Navigating the Waters
A real estate contract can be confusing for both buyers and sellers, especially for first-timers. Not only is there plenty of jargon that many may not be familiar with, there are also many deadlines stipulated that must be met. Failure for these deadlines to be satisfied can result in a dead deal, which is why it’s essential that all necessary parties do their due diligence to meet these milestones. Our team is here to make sure both parties fulfill their obligations to ensure a smooth transaction.
Although there are many dates and deadlines in a real estate contract, most of the time they’re not all used. The following are some of the more common deadlines that will be stipulated in a real estate contract that both buyers and sellers need to stick to.
If the buyer does not submit the earnest deposit check with the offer, there will be a certain timeframe within which it will need to be handed in. Usually, this deadline would be anywhere between 24 hours to a few days after offer acceptance. By law, an agent is not able to retain any escrow funds in their possession beyond the legal time limit. There may be a requirement for a second deposit to be made into escrow, which will be stipulated in the contract. Some buyers in Florida require a 5 to 10% total escrow deposit, some lower. Keep in mind, the higher the escrow deposit, indicates to the seller the you are a serious buyer.
The seller is obligated to submit the existing title insurance policy or title abstract within two to three weeks after the date of the real estate contract and before closing. If not, the seller will be obligated to issue a credit to the buyer.
Real estate contracts can come with any number of contingencies, depending on what the buyer or seller agree to. That said, the more common contingencies tend to be for financing, home inspections, and appraisals. These contingencies need to be either fulfilled or waived before a specific date, or the deal can fall through. In addition specifying the contingencies in the offer, the contract will also stipulate specific deadlines for each.
For instance, the default home inspection contingency deadline for the buyer in Florida is 15 days, which is when the inspection will need to be completed and the contingency waived. However, the buyer can specify another date in which the inspection will be completed by. We are beginning to see many sellers requesting a 10 day inspection period, which allows the sellers more flexibility to get the home back on the market should the sellers not meet the buyers demands.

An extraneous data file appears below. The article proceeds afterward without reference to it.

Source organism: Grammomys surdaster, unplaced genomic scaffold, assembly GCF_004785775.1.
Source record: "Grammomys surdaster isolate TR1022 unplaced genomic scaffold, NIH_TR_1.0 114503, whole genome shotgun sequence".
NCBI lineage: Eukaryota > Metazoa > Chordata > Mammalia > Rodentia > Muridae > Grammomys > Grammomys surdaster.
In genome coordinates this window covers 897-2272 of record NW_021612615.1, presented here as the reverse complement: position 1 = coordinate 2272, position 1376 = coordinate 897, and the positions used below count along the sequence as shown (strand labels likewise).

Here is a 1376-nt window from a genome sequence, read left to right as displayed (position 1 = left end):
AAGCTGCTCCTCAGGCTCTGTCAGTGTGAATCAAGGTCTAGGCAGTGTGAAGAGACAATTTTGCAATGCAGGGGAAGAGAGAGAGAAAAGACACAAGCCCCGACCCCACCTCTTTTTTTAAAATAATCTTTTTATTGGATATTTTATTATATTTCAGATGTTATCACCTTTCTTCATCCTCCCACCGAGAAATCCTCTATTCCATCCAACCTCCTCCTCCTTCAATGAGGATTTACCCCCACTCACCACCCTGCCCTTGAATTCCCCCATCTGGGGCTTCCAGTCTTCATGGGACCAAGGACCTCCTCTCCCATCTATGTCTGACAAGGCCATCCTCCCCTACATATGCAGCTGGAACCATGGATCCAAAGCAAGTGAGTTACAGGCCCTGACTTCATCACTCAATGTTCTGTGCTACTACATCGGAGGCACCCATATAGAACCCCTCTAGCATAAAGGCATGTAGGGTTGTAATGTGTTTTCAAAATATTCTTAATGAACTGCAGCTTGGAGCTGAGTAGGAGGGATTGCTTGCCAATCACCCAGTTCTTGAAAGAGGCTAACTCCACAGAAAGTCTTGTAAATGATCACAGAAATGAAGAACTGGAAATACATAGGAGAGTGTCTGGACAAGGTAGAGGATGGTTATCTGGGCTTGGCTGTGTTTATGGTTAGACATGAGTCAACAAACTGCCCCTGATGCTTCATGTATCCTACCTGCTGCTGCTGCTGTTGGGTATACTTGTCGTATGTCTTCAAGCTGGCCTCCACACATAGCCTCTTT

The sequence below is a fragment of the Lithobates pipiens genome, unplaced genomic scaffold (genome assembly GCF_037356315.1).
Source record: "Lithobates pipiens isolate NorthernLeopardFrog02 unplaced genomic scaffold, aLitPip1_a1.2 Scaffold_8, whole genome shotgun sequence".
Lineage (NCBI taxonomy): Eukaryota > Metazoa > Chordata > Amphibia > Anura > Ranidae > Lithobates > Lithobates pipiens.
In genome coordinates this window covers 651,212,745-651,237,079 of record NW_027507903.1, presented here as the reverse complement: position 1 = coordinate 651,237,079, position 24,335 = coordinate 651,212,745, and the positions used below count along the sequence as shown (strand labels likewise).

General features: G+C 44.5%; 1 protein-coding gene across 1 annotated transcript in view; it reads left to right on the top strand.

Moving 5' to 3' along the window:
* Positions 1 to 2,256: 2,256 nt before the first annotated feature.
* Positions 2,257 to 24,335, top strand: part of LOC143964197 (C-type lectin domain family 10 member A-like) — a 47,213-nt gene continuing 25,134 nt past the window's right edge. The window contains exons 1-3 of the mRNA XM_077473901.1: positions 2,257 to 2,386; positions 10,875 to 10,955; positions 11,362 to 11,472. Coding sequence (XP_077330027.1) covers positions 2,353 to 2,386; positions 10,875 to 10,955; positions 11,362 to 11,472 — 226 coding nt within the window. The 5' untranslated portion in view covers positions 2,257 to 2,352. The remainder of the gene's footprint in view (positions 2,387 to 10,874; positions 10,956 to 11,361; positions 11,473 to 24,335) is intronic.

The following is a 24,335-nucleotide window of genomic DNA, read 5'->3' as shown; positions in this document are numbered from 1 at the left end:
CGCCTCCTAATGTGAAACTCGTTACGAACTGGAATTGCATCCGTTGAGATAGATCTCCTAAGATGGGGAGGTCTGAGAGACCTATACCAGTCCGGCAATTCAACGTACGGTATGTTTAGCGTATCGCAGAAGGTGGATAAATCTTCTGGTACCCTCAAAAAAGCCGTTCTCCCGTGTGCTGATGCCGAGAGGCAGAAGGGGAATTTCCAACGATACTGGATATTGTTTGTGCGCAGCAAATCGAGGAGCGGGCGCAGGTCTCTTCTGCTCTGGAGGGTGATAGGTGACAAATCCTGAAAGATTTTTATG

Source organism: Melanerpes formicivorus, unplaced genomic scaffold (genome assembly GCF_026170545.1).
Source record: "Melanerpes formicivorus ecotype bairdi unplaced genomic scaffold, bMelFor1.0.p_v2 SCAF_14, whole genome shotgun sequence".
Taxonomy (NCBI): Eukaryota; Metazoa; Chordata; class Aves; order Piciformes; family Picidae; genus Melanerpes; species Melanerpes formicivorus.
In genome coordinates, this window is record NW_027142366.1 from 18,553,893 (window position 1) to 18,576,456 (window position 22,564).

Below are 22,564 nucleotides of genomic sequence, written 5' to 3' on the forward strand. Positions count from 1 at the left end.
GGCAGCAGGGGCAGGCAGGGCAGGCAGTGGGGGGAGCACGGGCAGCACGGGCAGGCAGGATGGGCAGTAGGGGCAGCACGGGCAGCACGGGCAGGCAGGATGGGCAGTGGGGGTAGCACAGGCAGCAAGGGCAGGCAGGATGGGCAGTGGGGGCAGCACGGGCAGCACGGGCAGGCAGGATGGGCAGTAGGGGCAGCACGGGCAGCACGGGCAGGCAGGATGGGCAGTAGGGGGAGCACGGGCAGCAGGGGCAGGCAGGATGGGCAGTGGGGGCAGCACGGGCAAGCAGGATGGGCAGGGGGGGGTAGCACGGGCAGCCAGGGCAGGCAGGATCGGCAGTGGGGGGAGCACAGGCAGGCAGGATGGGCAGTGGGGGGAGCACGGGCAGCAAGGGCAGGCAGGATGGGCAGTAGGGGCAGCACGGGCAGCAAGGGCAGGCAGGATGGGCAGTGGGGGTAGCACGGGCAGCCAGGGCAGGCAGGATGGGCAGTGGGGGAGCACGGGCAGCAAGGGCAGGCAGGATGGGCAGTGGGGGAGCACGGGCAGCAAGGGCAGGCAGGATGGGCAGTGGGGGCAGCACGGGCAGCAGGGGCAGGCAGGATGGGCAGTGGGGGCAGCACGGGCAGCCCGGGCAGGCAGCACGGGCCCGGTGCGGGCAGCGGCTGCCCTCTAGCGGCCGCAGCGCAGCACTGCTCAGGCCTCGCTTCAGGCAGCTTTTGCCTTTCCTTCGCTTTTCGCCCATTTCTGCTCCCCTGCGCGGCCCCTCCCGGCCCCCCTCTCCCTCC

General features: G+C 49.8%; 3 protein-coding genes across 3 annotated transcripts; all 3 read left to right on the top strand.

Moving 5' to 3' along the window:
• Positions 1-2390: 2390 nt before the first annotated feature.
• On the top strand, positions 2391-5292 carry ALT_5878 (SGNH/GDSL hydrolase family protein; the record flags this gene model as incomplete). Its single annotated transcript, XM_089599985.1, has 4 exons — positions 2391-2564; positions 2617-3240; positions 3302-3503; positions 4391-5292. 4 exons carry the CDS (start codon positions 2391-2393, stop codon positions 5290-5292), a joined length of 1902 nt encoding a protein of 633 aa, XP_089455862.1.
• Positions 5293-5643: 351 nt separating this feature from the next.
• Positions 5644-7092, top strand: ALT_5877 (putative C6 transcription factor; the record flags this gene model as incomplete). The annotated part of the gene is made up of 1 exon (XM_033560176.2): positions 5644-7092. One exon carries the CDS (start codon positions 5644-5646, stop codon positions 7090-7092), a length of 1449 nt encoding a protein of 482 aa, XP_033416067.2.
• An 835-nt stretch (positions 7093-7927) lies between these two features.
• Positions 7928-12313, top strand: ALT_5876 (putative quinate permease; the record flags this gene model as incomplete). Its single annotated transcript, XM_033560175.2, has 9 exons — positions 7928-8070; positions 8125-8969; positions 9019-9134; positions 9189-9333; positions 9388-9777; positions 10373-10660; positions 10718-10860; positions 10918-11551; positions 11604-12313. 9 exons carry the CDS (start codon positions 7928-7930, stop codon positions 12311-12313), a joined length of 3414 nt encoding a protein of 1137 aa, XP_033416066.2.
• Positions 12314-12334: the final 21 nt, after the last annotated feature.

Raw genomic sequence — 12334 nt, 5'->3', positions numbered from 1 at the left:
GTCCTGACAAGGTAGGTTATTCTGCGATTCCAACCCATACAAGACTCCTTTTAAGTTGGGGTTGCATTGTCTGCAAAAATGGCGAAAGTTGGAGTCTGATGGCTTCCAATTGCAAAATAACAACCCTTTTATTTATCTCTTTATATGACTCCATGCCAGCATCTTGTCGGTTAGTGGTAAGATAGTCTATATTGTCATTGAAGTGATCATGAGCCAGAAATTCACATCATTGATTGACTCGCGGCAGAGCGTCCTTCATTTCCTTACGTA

HOA Disclosure Summary
If the property in question is run by a homeowner’s association, then the HOA documents need to be delivered by the seller to the buyer within a certain timeframe. This will provide the buyer with enough time to review the documents to ensure they are satisfactory. If purchasing a condo, villa, or townhome in Florida, your lender will request these documents to ensure the property is "warrantable".
The real estate contract also requires the seller to request these documents from the HOA within 3 days following offer acceptance. By default, the buyer has 15 days from acceptance to waive the HOA disclosure contingency, or cancel the contract altogether.
The buyer may obtain any survey of the property to identify if there are any setback violations or encroachments on the property. The seller will have a deadline to deliver the survey, after which the buyer has a certain amount of time to review the survey and notify the seller of any issues before the contract closing date.
If the buyer does not obtain a survey from the seller or communicate any grievances within the time frame specified in the contract, the buyer can no longer make any objections to issues that probably would have been evident in a survey.
When the buyer initially submits an offer, the seller will have a certain amount of time to either accept or counter it. Usually, the deadline to communicate offer acceptance or a counter offer is 11:59 pm of the same day, or even a day or two later depending on the day of the week. If the offer is accepted within the time frame specified, the contract now enters an escrow period. If acceptance or a counter is not communicated within this timeframe, the contract is null and void. If the seller counters the offer, a new deadline is established.
This is the date that title is transferred from the seller to the buyer and the keys are handed over. If either party does not successfully close on the specified closing date, that party is considered to be in default of the contract. At this point, the other party may choose to seek out legal options. If the buyer defaults, the earnest deposit may be forfeited to the seller. If the seller defaults, the buyer may sue for damages.
The Bottom Line
While the standard NABOR Contract for Sale and Purchase, or, the “AS IS” is common in Collier and Lee Counties, both will include deadline suggestions for various components, these deadlines can be negotiated between the buyer and seller. That said, it’s important to consider what would be an appropriate amount of time needed to ensure each deadline is comfortably met without each party having to either be rushed to meet these dates or have to wait an unnecessarily long time. Once deadlines are inserted in the contract, both parties should do their best to make sure they’re met, or else the contract could be either delayed or killed altogether.
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